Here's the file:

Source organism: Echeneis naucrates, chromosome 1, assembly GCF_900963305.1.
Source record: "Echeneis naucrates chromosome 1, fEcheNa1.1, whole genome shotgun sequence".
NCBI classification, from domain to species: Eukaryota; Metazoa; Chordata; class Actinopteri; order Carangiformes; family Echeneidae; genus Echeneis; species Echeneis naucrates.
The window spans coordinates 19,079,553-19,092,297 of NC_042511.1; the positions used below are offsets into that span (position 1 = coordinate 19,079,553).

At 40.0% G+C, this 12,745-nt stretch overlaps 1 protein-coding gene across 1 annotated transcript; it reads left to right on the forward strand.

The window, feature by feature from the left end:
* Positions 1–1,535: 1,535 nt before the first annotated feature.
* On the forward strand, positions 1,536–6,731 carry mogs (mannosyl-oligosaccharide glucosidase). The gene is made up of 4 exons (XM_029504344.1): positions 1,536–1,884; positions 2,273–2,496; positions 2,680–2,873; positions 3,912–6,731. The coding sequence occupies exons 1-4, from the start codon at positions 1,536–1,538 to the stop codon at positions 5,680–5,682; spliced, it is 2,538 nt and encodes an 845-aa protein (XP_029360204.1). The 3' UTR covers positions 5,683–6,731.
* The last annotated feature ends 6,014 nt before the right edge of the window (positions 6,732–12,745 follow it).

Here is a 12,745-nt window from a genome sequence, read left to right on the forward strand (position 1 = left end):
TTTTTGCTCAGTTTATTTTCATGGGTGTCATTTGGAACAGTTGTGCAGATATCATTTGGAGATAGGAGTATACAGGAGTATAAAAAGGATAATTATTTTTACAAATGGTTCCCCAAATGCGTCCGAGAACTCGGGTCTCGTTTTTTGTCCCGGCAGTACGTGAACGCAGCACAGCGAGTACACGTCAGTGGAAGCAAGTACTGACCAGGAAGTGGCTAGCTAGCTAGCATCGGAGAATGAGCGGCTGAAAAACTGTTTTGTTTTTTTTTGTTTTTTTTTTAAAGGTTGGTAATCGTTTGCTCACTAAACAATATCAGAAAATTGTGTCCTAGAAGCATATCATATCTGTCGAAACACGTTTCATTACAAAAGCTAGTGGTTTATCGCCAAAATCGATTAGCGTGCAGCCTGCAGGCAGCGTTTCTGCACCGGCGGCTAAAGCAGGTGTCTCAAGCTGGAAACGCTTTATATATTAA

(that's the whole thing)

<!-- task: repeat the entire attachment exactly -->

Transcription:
Source organism: Echeneis naucrates, chromosome 1, assembly GCF_900963305.1.
Source record: "Echeneis naucrates chromosome 1, fEcheNa1.1, whole genome shotgun sequence".
NCBI classification, from domain to species: Eukaryota; Metazoa; Chordata; class Actinopteri; order Carangiformes; family Echeneidae; genus Echeneis; species Echeneis naucrates.
The window spans coordinates 19,079,553-19,092,297 of NC_042511.1; the positions used below are offsets into that span (position 1 = coordinate 19,079,553).

At 40.0% G+C, this 12,745-nt stretch overlaps 1 protein-coding gene across 1 annotated transcript; it reads left to right on the forward strand.

The window, feature by feature from the left end:
* Positions 1–1,535: 1,535 nt before the first annotated feature.
* On the forward strand, positions 1,536–6,731 carry mogs (mannosyl-oligosaccharide glucosidase). The gene is made up of 4 exons (XM_029504344.1): positions 1,536–1,884; positions 2,273–2,496; positions 2,680–2,873; positions 3,912–6,731. The coding sequence occupies exons 1-4, from the start codon at positions 1,536–1,538 to the stop codon at positions 5,680–5,682; spliced, it is 2,538 nt and encodes an 845-aa protein (XP_029360204.1). The 3' UTR covers positions 5,683–6,731.
* The last annotated feature ends 6,014 nt before the right edge of the window (positions 6,732–12,745 follow it).

Here is a 12,745-nt window from a genome sequence, read left to right on the forward strand (position 1 = left end):
TTTTTGCTCAGTTTATTTTCATGGGTGTCATTTGGAACAGTTGTGCAGATATCATTTGGAGATAGGAGTATACAGGAGTATAAAAAGGATAATTATTTTTACAAATGGTTCCCCAAATGCGTCCGAGAACTCGGGTCTCGTTTTTTGTCCCGGCAGTACGTGAACGCAGCACAGCGAGTACACGTCAGTGGAAGCAAGTACTGACCAGGAAGTGGCTAGCTAGCTAGCATCGGAGAATGAGCGGCTGAAAAACTGTTTTGTTTTTTTTTGTTTTTTTTTTAAAGGTTGGTAATCGTTTGCTCACTAAACAATATCAGAAAATTGTGTCCTAGAAGCATATCATATCTGTCGAAACACGTTTCATTACAAAAGCTAGTGGTTTATCGCCAAAATCGATTAGCGTGCAGCCTGCAGGCAGCGTTTCTGCACCGGCGGCTAAAGCAGGTGTCTCAAGCTGGAAACGCTTTATATATTAA